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Hath he not always treasures, always

friends, The good great man? three treasures,

Love, and LIGHT, And Calm THOUGHTS, regular as infant's

breath : And three firm friends, more sure than

day and night, IIIMSELF, his MAKER, and the ANGEL DEATH!

1802. September 23, 1802.

THE PAINS OF SLEEP

Ye lightnings, the dread arrows of the

clouds ! Ye signs and wonders of the element ! Utter forth God, and fill the hills with

praise ! Thou too, hoar Mount! with thy sky

pointing peaks, Oft from whose feet the avalanche, un

heard, Shoots downward, glittering through the

pure serene Into the depth of clouds, that veil thy

breastThou too again, stupendous Mountain !

thou That as I raise my head, a while bowed

low In adoration, upward from thy base Slow travelling with dim eyes suffused

with tears, Solemnly seemest, like a vapory cloud, To rise before me-Rise, O ever rise, Rise like a cloud of incense from the

Earth! Thou kingly Spirit throned among the

hills, Thou dread ambassador from Earth to

Heaven, Great Hierarch! tell thou the silent

sky, And tell the stars, and tell yon rising

sun Earth, with her thousand voices, praises GOD.

180. September 11, 1802. THE GOOD, GREAT MAN "Tow seldom, friend! a good great man

inherits Honor or wealth with all his worth

and pains ! It sounds like stories from the land of

spirits If any man obtain that which he

merits Or any merit that which he obtains."

me:

ERE on my bed my limbs I lay,
It hath not been my use to pray
With moving lips or bended knees ;
But silently, by slow degrees,
My spirit I to Love compose,
In humble trust mine eyelids close,
With reverential resignation,
No wish conceived, no thought exprest,
Only a sense of supplication ;
A sense o’er all my soul imprest
That I am weak, yet not unblest,
Since in me, round me, everywhere
Eternal Strength and Wisdom are.
But yester-night I pray'd aloud
In anguish and in agony,
Up-starting from the fiendish crowd
Of shapes and thoughts that tortured
A lurid light, a trampling throng,
Sense of intolerable wrong,
And whom I scorned, those only strong!
Thirst of revenge, the powerless will
Still baffled, and yet burning still!
Desire with loathing strangely mixed
On wild or hateful objects fixed.
Fantastic passions ! maddening brawl!
And shame and terror over all !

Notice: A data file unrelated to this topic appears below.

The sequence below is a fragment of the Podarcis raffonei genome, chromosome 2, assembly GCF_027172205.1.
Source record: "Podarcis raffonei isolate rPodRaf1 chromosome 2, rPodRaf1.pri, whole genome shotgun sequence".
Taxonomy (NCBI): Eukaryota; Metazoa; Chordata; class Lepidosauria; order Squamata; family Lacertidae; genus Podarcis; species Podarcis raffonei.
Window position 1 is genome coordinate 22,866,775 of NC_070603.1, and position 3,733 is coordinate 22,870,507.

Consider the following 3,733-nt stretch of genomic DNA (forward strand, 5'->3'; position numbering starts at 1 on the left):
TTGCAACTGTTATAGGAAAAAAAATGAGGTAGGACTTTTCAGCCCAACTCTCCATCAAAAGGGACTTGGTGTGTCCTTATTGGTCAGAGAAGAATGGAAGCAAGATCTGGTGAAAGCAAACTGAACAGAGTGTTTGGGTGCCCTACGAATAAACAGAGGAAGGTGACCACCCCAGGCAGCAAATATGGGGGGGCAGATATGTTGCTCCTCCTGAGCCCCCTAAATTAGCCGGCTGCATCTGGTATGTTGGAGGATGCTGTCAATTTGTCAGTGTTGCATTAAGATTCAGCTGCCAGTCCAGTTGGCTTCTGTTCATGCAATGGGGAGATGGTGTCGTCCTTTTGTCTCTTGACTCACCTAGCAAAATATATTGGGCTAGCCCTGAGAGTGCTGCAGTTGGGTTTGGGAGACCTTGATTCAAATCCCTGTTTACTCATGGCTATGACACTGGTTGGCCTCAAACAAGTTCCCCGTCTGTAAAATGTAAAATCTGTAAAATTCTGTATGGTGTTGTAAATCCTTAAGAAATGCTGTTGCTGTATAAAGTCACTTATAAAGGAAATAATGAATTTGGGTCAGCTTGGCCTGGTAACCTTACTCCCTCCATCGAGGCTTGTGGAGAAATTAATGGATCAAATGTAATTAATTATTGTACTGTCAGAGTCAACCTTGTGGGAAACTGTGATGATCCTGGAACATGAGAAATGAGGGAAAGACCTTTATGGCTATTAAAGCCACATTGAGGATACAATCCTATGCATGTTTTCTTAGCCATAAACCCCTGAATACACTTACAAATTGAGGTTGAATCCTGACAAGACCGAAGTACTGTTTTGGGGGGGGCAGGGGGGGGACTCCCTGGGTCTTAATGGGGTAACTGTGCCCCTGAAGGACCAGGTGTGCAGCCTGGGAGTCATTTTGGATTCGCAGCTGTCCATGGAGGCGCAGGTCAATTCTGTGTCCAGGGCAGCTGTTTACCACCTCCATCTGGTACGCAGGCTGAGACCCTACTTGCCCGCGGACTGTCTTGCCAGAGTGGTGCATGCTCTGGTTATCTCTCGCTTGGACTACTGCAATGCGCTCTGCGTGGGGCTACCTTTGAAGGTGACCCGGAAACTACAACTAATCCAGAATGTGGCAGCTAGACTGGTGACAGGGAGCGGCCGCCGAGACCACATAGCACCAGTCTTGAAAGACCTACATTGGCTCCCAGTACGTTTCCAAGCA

Deeds to be hid which were not hid,
Which all confused I could not know
Whether I suffered, or I did :
For all seem'd guilt, remorse or woe,
My own or others still the same
Life-stifling fear, soul-stifling shame!
So two nights passed : the night's dis-

may
Saddened and stunned the coming day.
Sleep, the wide blessing, seemed to me
Distemper's worst calmity.
The third night, when my own loud

screan Had waked me from the fiendish dream. O'ercome with sufferings strange and

wild,

REPLY TO THE ABOVE FOR shame, dear friend, renounce this

canting strain! What would'st thou have a good great

man obtain ? Place? titles ? salary? agilded chain ? Or throne of corses which his sword had

slain ? Greatness and goodness are not means,

but ends!

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I wept as I had been a child : And having thus by tears subdued My anguish to a milder mood, Such punishments, I said, were due To natures deepliest stained with sin : For aye entempesting anew The unfathomable hell within The horror of their deeds to view, To know and loathe, yet wish and do! Such griefs with such men well agree, But wherefore, wherefore fall on me ? To be beloved is all I need, And whom I love, I love indeed.

1803. 1816. TO WILLIAM WORDSWORTH

COMPOSED ON THE NIGHT AFTER HIS RECITATION OF A POEM ON THE GROWTH

OF AN INDIVIDUAL MIND

FRIEND of the wise! and Teacher of the

Good! Into my heart have received that Lay More than historic, that prophetic Lay Wherein (high theme by thee first sung

aright) Of the foundations and the building up of a Human Spirit thou hast dared to

tell What may be told, to the understanding